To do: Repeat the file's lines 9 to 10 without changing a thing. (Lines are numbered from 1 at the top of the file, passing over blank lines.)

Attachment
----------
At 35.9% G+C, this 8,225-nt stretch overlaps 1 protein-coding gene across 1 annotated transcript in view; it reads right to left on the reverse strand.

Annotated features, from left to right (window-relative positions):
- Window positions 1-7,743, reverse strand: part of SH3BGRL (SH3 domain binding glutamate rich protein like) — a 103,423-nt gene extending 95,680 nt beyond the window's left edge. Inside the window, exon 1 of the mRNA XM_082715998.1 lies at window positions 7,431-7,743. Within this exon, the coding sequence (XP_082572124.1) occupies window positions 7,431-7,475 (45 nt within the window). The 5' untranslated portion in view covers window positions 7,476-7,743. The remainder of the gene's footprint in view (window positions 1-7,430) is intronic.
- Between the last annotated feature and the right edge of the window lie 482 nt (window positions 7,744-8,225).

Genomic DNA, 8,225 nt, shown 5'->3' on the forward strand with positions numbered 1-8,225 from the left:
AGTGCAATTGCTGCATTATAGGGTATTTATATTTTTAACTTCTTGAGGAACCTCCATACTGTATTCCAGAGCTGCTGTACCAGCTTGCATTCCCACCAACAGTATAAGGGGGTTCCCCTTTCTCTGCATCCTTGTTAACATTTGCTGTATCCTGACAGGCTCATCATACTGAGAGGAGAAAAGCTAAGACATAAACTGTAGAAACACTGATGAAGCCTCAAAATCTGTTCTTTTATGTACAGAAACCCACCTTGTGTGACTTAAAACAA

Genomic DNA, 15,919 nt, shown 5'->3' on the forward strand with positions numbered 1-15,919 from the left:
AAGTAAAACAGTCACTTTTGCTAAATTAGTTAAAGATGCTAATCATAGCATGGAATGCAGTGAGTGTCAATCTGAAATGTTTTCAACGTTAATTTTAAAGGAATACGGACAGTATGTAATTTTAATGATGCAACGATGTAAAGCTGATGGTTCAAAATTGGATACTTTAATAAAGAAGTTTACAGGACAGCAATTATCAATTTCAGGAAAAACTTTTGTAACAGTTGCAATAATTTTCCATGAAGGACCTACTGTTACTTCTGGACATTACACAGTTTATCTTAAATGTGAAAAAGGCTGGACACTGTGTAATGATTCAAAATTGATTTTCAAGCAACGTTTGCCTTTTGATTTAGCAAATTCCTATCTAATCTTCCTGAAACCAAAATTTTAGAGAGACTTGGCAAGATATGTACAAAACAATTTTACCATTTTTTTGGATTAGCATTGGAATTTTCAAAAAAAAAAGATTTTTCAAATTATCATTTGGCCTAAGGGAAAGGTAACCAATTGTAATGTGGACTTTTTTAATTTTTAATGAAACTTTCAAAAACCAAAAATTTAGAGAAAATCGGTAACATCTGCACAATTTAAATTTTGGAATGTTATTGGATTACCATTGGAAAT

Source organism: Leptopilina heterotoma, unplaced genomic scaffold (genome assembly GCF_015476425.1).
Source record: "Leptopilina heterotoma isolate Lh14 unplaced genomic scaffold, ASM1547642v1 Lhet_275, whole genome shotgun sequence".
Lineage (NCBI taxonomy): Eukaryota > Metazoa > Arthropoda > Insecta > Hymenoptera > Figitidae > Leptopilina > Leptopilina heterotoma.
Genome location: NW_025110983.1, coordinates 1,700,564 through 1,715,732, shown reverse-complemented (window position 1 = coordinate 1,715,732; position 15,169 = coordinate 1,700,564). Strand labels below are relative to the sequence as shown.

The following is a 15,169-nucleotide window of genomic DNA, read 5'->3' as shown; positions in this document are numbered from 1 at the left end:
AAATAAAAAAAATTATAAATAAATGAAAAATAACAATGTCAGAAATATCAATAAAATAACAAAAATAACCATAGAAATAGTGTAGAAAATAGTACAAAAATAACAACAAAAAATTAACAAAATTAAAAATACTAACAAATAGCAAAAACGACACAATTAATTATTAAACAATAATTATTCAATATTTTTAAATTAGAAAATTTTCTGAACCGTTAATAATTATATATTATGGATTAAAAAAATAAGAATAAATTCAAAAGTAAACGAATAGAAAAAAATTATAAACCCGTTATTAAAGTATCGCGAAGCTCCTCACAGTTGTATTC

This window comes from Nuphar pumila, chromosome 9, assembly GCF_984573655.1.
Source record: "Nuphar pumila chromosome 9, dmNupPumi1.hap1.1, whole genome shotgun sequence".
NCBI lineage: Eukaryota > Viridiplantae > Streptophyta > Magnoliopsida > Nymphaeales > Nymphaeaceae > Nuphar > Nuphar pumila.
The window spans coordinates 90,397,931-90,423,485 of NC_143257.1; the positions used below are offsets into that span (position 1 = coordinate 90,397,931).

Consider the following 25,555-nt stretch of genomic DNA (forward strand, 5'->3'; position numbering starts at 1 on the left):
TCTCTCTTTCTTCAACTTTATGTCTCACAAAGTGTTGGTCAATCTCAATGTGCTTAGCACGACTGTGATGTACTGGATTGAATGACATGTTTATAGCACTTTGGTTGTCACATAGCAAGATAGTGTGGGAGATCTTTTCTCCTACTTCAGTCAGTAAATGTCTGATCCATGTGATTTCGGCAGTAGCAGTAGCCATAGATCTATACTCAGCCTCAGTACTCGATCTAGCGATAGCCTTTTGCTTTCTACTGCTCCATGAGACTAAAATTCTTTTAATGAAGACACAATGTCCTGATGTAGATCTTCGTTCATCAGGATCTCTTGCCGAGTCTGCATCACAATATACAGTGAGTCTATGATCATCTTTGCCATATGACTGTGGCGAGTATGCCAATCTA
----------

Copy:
Source organism: Leptopilina heterotoma, unplaced genomic scaffold (genome assembly GCF_015476425.1).
Source record: "Leptopilina heterotoma isolate Lh14 unplaced genomic scaffold, ASM1547642v1 Lhet_275, whole genome shotgun sequence".